We were dancing about again, and I thought oh fuck it, and just waded straight in and you know, IвАЩve not thrown many punches clean, you know, in boxing, but when you hit somebody virtually bare-fisted and youвАЩve knocked em out, you know, it doesnвАЩt even feel like youвАЩve hit em. And heвАЩd gone, but I were that scared and that worried, IвАЩd hit him about three times and heвАЩs gone, and then I carried on, and his head were just bouncing off me fists. And heвАЩd gone to his knees, and I were smashing him in the back of tвАЩhead, front of tвАЩhead. My adrenalin then, you couldвАЩve thrown anybody in and IвАЩd have had a fight with anybody. Do you know what I mean, it got to the stage where I thought sod it... I know it sounds stupid, I donвАЩt like fighting, but... when youвАЩre there and youвАЩre in it then your adrenalin is ridiculous. HeвАЩd gone, heвАЩd totally gone, and I had tears in my eyes, I were hitting him and in tвАЩend [gym buddy] came over, heвАЩs pulling me back. Ref had done nothing... until heвАЩd laid down... he were leant, referee, with a whisky. Leant with a whisky!
I wanted to pick him up, I tried picking him up. I had murky white wraps on, and they were just full of claret, me arms were full of claret. And I was shaking, and I wanted to pick him up and help him... I couldnвАЩt, he wouldnвАЩt let me. And then [the scaffolder] says... вАШyouвАЩve done it, youвАЩve done it, youвАЩve won, youвАЩve wonвАЩ. And I says, вАШI feel sick, get me stuff, can we go?вАЩ. And he says вАШyou canвАЩt, youвАЩve got to wait till itвАЩs over to get your moneyвАЩ.
I went outside, I couldnвАЩt stomach it. And all I wanted to do... IвАЩll be honest, phone me mum and dad, just to confess to what IвАЩd done and cry me eyes out. Cos I couldnвАЩt go home after, I had to go back to work.
Eventually a man (вАШhe looked like, er, that darts player, Bobby George...medallions... big coat onвАЩ) emerged from the cellar with DannyвАЩs money in an envelope.
He says вАШwell done, well done young unвАЩ. I shook his hand, I were shaking, and he says, вАШcalm down, itвАЩs over, itвАЩs overвАЩ, he says вАШyou never have to see us again if you donвАЩt wantвАЩ.
Danny was paid ¬£400 for the fight. As planned, he told his mum it was a bonus from work when he returned home at the end of the week. Danny enjoyed having the extra money for the short time it lasted, and he used it to put down a deposit on the holiday with his friends.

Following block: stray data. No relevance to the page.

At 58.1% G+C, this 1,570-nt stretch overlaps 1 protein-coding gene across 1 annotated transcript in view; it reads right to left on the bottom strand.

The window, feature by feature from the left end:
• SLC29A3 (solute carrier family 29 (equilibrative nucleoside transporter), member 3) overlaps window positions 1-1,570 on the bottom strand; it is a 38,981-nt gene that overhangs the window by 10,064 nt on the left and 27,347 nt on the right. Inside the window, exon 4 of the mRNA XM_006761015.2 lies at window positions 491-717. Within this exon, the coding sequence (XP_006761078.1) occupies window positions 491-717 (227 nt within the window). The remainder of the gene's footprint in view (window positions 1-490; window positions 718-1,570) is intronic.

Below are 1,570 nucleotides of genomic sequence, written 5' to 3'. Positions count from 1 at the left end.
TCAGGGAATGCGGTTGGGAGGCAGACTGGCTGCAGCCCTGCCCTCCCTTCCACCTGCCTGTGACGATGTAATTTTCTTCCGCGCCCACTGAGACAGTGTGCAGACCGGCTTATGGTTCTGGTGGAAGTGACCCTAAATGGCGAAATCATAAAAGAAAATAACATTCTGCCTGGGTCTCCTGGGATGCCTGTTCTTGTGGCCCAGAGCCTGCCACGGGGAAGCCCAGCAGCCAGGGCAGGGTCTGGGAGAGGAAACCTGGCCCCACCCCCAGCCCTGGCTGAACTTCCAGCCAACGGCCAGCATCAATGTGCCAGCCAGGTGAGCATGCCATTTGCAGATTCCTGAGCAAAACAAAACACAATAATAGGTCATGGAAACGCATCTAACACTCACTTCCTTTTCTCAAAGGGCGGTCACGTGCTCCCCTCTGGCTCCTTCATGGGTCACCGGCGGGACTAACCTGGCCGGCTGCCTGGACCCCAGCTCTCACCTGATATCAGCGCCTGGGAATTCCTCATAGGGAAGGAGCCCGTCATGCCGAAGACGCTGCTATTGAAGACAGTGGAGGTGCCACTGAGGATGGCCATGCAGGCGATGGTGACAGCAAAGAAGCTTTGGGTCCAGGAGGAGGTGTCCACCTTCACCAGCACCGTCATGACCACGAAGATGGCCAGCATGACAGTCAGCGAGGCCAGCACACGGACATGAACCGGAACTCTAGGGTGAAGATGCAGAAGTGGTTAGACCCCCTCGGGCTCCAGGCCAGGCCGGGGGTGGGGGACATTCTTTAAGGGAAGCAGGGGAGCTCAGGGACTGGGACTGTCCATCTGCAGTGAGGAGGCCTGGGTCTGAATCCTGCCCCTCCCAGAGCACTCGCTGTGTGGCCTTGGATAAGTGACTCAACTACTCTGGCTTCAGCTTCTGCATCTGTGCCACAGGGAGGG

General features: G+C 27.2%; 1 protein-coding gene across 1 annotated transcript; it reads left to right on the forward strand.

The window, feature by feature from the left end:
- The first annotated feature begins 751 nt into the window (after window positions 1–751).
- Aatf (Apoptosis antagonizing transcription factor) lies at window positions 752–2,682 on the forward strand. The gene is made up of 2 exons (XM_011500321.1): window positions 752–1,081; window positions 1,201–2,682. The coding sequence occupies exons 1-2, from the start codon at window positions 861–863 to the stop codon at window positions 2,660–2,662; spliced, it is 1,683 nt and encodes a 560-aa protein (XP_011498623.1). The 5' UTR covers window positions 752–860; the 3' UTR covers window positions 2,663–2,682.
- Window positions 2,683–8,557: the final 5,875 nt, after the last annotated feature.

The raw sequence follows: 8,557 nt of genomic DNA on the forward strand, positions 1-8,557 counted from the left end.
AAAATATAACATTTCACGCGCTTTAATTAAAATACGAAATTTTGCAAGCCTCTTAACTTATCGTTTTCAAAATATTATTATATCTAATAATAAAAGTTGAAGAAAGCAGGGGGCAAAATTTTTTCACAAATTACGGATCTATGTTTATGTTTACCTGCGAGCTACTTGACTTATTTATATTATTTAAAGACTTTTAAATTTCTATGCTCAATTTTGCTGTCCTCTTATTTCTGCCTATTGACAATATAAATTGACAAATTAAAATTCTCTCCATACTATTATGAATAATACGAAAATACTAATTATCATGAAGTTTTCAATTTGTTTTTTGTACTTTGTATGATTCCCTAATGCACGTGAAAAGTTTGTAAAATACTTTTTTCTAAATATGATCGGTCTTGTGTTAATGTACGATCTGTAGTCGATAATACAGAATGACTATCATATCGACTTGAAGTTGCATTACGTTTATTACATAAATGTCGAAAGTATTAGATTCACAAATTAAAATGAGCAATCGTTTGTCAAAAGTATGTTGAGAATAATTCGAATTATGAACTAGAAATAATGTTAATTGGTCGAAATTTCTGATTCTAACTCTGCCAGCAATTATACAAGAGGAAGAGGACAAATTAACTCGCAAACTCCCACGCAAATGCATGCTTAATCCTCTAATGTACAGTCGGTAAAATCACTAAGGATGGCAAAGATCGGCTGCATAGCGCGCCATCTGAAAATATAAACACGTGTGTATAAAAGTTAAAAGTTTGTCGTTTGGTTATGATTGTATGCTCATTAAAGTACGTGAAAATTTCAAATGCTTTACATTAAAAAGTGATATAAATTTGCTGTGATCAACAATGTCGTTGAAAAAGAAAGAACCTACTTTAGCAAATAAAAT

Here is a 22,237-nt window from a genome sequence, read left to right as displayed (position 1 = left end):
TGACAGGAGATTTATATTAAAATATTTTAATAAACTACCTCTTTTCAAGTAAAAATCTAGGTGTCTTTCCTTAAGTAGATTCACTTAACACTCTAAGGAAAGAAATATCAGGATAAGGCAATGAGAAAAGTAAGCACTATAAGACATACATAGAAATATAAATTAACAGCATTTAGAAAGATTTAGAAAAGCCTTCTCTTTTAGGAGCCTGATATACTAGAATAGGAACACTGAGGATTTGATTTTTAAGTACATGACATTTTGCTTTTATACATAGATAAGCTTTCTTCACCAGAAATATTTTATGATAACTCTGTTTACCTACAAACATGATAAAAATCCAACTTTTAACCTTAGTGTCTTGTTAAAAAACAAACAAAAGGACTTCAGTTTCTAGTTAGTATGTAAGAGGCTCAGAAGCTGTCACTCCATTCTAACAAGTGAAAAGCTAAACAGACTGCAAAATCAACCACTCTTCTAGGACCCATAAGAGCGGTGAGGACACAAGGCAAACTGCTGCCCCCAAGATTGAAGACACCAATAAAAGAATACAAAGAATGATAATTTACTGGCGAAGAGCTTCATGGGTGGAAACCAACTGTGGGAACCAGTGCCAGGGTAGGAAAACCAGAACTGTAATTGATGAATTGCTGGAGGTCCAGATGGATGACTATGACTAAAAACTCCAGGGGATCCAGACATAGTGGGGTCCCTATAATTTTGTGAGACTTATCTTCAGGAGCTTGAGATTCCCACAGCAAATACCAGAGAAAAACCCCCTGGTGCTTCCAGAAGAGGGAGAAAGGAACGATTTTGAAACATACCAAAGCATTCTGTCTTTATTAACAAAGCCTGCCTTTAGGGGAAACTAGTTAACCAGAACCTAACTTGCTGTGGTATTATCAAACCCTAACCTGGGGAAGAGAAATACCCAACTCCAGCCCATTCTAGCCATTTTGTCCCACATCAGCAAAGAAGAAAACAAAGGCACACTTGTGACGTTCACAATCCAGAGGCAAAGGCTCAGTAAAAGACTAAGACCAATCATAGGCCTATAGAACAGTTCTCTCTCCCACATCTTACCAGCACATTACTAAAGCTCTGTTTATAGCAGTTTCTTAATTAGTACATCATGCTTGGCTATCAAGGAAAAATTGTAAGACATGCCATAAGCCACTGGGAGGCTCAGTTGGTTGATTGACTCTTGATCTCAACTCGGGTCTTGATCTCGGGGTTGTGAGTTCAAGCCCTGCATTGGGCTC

Meanwhile, back at work, the scaffolder was engaged on other duties and so saw little of Danny and his gym buddy. He seemed less than keen to talk on the occasions when they were in each othersвАЩ company. Neither did he seem to be around the gym any more, at least when Danny was there. Danny suspects that the scaffolder had bet on him to lose, and had suggested to others that they do the same.
[He seemed to] hang about... we never saw him get in tвАЩ ring, you never saw him spar, you just saw him stand at tвАЩ side... never bust a sweat. So it were a meeting point. And that stuff went off in a high-class gym. [After Danny's fight] he never went in tвАЩ gym, and I honestly thought, and I still do to this day, that I cost him a bit of money that day. It all comes down to my first grading when I went windmilling straight in, not a clue what I were doing... вАШGet him, see if I can get him to goвАЩ. I donвАЩt think he thought I were gonna win, therefore he might have lost some money, or lost somebody some money, do you know what I mean? TheyвАЩll say вАШweвАЩre sending two kids down who are not very good, probably get beat, put your money on thisвАЩ.
DannyвАЩs gym buddy, having missed out on the fighting, remained keen to find out just how it had felt. Indeed, he was keener than Danny realised. He got a number from one of the two вАШolder blokesвАЩ that Danny had seen hanging round the gym with the scaffolder. Danny wasnвАЩt really sure how it got arranged, but it did. He also wasnвАЩt really sure why he agreed to have another go, but he did.
His tour of the post-industrial North continued. Escorted this time by one of the older blokes, they found themselves in another town, in the floodlit drizzle, in what appeared to be an abandoned tyre yard that was handily elevated above street level for discretion, with people sat on stacks of tyres throwing fireworks.